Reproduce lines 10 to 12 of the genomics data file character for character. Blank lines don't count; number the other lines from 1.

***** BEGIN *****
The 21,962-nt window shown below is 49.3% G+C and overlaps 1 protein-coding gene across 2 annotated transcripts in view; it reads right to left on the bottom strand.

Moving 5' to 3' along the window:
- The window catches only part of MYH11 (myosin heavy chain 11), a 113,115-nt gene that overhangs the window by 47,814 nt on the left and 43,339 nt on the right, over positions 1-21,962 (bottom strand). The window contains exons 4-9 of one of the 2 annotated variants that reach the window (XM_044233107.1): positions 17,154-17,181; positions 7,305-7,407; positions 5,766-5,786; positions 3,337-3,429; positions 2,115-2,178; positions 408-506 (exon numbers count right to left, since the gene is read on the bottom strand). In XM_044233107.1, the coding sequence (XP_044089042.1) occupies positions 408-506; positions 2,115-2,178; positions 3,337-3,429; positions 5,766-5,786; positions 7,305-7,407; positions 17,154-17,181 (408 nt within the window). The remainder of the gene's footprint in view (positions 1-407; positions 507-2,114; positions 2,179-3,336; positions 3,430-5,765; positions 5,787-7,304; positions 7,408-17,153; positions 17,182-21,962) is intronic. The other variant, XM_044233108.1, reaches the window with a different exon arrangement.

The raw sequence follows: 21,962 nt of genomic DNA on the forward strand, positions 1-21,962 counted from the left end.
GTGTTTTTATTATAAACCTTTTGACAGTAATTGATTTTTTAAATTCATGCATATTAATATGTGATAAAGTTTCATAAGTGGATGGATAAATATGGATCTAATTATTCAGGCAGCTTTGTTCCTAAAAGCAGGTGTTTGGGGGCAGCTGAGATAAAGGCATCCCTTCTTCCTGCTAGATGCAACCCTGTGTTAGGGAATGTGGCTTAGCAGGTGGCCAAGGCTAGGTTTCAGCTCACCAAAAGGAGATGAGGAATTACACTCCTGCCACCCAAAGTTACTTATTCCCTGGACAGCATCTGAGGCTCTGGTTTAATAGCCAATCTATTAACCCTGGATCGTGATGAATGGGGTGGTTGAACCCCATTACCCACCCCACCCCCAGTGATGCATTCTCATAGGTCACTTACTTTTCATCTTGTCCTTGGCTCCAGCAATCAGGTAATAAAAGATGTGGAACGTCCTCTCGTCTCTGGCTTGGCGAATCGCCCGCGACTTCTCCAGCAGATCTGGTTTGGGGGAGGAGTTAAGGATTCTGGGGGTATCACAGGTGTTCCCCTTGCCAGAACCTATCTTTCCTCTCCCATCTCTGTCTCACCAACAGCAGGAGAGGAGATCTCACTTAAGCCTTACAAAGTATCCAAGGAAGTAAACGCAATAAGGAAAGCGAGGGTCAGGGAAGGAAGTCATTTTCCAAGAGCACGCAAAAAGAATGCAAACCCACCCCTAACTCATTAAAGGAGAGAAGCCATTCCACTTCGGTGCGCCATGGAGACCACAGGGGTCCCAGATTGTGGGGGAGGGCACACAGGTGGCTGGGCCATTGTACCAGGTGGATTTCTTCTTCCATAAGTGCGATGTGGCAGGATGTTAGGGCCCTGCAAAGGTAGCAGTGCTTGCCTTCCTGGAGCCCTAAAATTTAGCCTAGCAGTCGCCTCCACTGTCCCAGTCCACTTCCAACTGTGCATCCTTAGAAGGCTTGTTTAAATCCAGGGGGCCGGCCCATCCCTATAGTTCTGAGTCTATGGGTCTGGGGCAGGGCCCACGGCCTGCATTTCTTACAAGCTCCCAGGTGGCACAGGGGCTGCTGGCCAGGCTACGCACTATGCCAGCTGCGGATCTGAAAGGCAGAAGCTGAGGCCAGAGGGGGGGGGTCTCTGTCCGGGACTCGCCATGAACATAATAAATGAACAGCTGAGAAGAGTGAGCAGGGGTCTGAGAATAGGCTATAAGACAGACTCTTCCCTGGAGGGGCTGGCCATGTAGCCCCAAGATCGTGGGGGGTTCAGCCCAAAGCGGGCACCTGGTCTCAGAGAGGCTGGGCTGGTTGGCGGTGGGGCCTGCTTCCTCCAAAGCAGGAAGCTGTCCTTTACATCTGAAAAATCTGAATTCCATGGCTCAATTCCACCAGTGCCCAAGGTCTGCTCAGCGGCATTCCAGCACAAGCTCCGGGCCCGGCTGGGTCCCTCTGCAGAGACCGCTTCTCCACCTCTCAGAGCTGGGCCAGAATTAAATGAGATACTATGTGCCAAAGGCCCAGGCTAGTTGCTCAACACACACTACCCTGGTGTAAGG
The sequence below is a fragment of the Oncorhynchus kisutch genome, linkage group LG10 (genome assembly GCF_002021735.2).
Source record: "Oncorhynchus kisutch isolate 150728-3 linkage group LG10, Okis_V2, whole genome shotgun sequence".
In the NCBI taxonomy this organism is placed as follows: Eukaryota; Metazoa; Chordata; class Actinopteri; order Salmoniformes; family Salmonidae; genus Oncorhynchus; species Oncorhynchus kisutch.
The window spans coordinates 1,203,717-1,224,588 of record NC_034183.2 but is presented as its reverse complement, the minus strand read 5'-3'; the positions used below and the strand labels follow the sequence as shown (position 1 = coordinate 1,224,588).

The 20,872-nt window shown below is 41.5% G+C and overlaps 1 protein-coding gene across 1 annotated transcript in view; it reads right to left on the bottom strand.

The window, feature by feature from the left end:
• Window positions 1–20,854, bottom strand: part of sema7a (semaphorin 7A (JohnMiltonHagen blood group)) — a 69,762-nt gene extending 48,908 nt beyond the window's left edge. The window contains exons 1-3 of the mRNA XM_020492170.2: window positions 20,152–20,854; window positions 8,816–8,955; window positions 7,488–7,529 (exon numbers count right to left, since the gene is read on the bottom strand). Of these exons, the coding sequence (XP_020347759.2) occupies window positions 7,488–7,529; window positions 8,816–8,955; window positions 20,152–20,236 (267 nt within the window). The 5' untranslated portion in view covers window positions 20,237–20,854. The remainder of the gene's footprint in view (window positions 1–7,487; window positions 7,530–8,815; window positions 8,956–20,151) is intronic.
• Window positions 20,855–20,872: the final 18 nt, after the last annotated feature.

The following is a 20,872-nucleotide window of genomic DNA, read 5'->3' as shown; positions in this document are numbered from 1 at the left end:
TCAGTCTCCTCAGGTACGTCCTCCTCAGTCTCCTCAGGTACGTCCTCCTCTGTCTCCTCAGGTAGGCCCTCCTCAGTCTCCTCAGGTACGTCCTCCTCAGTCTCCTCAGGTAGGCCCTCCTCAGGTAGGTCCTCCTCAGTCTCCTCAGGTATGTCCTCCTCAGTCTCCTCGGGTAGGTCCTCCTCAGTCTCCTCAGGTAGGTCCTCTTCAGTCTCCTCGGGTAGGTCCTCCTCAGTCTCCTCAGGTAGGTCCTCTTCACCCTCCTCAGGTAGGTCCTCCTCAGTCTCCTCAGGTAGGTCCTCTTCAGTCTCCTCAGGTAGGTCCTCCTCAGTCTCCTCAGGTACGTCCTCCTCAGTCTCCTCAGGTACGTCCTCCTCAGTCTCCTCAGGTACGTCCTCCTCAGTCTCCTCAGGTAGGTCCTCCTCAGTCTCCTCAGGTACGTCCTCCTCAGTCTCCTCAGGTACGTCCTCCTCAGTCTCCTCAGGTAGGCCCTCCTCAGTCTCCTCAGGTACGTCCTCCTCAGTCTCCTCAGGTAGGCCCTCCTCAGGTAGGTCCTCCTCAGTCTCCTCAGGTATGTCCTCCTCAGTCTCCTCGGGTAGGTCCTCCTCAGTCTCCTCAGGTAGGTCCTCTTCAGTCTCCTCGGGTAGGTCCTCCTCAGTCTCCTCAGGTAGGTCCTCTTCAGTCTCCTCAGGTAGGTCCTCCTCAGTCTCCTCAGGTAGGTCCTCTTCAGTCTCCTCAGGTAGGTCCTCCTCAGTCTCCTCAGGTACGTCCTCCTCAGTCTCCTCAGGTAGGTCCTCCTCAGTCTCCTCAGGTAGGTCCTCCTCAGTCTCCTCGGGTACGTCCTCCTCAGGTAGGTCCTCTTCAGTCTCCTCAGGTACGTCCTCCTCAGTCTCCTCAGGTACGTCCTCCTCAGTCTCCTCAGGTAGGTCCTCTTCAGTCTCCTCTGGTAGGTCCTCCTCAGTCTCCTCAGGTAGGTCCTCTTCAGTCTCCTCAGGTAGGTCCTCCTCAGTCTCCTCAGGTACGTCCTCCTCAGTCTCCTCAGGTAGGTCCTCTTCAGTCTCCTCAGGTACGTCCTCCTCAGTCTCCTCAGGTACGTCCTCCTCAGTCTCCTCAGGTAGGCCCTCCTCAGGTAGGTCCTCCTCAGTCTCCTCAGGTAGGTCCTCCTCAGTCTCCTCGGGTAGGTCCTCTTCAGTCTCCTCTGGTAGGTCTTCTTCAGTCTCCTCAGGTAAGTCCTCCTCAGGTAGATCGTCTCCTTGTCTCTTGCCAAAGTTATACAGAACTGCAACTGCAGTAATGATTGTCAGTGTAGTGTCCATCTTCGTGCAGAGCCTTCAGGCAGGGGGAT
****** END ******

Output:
The 20,872-nt window shown below is 41.5% G+C and overlaps 1 protein-coding gene across 1 annotated transcript in view; it reads right to left on the bottom strand.

The window, feature by feature from the left end:
• Window positions 1–20,854, bottom strand: part of sema7a (semaphorin 7A (JohnMiltonHagen blood group)) — a 69,762-nt gene extending 48,908 nt beyond the window's left edge. The window contains exons 1-3 of the mRNA XM_020492170.2: window positions 20,152–20,854; window positions 8,816–8,955; window positions 7,488–7,529 (exon numbers count right to left, since the gene is read on the bottom strand). Of these exons, the coding sequence (XP_020347759.2) occupies window positions 7,488–7,529; window positions 8,816–8,955; window positions 20,152–20,236 (267 nt within the window). The 5' untranslated portion in view covers window positions 20,237–20,854. The remainder of the gene's footprint in view (window positions 1–7,487; window positions 7,530–8,815; window positions 8,956–20,151) is intronic.